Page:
Press release

Owen Paterson in China: diary of a trade mission

Find out how Owen Paterson's trade mission in China went

This was published under the 2010 to 2015 Conservative and Liberal Democrat coalition government

Environment Secretary Owen Paterson sends a daily update from his trade mission to China, where he will be visiting Shanghai, Guangzhou and Hong Kong.

Day four

The final leg of our trade mission took us to Hong Kong. British brands are more well known here, as you’d expect.

The island is a major trading hub as well as a gateway into other parts of Asia and there are great business opportunities for UK firms here.

This morning I met with Christine Loh, the Hong Kong Under-Secretary for the Environment and discussed potential business opportunities for British companies.

Then this afternoon I attended a reception promoting British beef to the Asian market. The UK produces just under a million tonnes of beef each year, and exports around 150,000 tonnes. But we’ve been exporting beef to Hong Kong for the last few years and trade is increasing, which will be an important springboard for breaking into the Chinese market.

It was a really good event, hosted by English Beef and Lamb Executive and attended by high-end retailers, restaurants, well-known chefs and importers. One importer told me she’d not eaten beef for ten years but having tasted it she was definitely going to start selling it here. Most people I spoke to said they weren’t used to eating beef regularly but that what they’d eaten today was far better than anything any other country had to offer.

I also spoke to the regional manager of the chain of supermarkets I visited in Guangzhou yesterday which didn’t stock much produce from the UK. When I asked him why he told me it was because his suppliers didn’t import any. His advice to food and drink manufacturers was to build up good relations with importers. That way the wholesalers and suppliers in China can then do all the marketing and promotion of British brands to the Chinese retailers.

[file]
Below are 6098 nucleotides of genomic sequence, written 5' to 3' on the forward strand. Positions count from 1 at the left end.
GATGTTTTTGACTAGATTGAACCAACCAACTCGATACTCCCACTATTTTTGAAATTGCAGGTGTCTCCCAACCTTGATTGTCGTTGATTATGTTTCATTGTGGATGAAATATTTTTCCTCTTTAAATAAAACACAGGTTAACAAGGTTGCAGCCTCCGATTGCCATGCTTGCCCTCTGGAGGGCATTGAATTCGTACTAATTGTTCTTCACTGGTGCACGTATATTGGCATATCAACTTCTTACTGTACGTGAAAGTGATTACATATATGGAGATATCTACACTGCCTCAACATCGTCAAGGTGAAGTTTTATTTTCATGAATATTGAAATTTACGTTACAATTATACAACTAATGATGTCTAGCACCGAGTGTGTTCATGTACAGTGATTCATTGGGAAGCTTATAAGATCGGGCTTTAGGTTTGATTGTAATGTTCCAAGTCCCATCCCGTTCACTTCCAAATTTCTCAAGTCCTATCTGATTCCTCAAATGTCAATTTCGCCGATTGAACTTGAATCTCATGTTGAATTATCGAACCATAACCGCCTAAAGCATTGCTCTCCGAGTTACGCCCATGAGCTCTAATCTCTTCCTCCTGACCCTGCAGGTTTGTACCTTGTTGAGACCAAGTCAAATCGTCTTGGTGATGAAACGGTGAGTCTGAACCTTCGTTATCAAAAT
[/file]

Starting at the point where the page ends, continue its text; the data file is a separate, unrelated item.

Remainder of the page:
This has been a hectic but hugely important week. We’ve learned so much about the importance of long-term relationships, making the right contacts, and longer term issues which we can help resolve. I’m certain that Chinese consumers want what Britain has to offer and I plan to come back here in around six months with another trade delegation.

This is a global race, and we’re not going to compete by sitting at home. So my message is clear - let’s get out there and show the world how great Britain is.

Day three

Today we headed 750 miles south to Guangzhou, the capital of Guangdong province. Guangzhou is smaller than Shanghai, with a population of about 10 million people, but judging from the shops I’ve seen and the people I’ve met, they’re just as eager for Western goods and food as the rest of China.

We began with a tour of a couple of local supermarkets which stocked a lot of European foods. In one, British food was almost totally absent apart from some PG tips and a few tins of soup. In the other, there was a lot more British food and drink on offer and the manager told me the biggest sellers are whisky, biscuits, and sweets. I was also struck by feedback from a couple of local journalists who said that the strongest British brand was the Union Jack and that was the best banner under which to market our food and drink.

We had lunch with Costa Coffee, who told us about their experience of growing a strong brand here. They’re opening two to three stores a week and are aiming for 2,500 by 2018.